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Head counts key to funds

Molly Shore

Attendance in Burbank public schools is considered high, but Board of

Education members, district administrators and parents think it can

go even higher.


Hank Jannace, Burbank Unified School District’s director of pupil

services, told school board members Thursday about 96% of students

attend class each school day, which leaves a little bit of room for



“The state has raised the bar on academic standards,” Jannace

said. “We can’t achieve [gains] if kids aren’t in their seats.”

To reduce absenteeism, the district’s Pupil Services Department

counsels parents whose children are habitually absent, promotes the

district attendance policy through the “Chalk Talk” program on

Charter Communications Channel 6, and conducts home visits in an

effort to get pupils to school on a regular basis, Jannace said.

Keeping kids in school equates to average daily attendance money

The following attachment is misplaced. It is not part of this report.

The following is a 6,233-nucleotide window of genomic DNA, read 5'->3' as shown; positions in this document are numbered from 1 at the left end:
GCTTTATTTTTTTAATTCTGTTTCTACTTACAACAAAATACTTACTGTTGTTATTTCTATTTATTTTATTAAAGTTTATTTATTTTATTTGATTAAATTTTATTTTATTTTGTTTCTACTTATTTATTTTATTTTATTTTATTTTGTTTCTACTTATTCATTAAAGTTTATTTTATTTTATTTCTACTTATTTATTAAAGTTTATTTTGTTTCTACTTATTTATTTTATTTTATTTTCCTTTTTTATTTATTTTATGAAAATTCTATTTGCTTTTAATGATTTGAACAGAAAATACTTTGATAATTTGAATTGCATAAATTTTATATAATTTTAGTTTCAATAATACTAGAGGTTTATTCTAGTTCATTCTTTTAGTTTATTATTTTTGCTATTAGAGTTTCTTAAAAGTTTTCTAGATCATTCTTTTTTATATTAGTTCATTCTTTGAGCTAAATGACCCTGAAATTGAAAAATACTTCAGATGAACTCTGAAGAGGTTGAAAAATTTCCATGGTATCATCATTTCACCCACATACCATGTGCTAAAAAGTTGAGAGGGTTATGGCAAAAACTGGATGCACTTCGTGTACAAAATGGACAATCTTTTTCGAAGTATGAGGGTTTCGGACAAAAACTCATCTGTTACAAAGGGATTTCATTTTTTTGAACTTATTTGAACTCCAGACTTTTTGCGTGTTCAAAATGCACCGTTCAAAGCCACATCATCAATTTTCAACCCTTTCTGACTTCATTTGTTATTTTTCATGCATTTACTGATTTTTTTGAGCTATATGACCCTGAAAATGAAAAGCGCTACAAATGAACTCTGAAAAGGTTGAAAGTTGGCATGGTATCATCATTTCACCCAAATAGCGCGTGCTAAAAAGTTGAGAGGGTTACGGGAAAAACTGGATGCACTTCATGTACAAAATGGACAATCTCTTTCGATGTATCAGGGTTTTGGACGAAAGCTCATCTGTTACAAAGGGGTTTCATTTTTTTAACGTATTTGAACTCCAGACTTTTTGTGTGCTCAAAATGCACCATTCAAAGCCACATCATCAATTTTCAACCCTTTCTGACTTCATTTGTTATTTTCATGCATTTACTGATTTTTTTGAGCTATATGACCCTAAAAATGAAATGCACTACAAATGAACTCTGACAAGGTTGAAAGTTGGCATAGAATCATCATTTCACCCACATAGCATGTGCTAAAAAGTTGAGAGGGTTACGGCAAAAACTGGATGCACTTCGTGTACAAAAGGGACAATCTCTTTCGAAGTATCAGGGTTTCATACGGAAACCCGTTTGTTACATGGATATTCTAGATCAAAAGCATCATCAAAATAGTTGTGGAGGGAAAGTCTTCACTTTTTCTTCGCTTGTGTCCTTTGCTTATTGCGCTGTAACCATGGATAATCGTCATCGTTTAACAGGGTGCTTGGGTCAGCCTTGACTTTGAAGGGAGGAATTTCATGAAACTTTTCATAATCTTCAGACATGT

for the district. With an enrollment of 15,431 students, and $26.50

paid for every student who comes to class, the district could receive

$408,921 for perfect attendance. With 4% of students absent, the

daily average, the district misses out on $16,350 each day.

Board member Paul Krekorian came up with a few numbers of his own.

If 3% of district students are absent on any school day, Krekorian

said the monetary loss is equivalent to the purchase price of 530,000

reams of paper, or 48,000 textbooks.


“The most important reason for ensuring the best possible

attendance is the effect on our students’ ability to learn,”

Krekorian said.

Jim Settlemoir, a parent member of the Burbank High School

Parent-Teacher-Student Assn., said students should not be absent an

entire school day because of, for instance, a one-hour dental


“Remember, this is kind of like finding money stuf- fed in your

jacket pocket,” Settlemoir said. “If you’re a taxpayer, you’ve

already sent this money to the state.”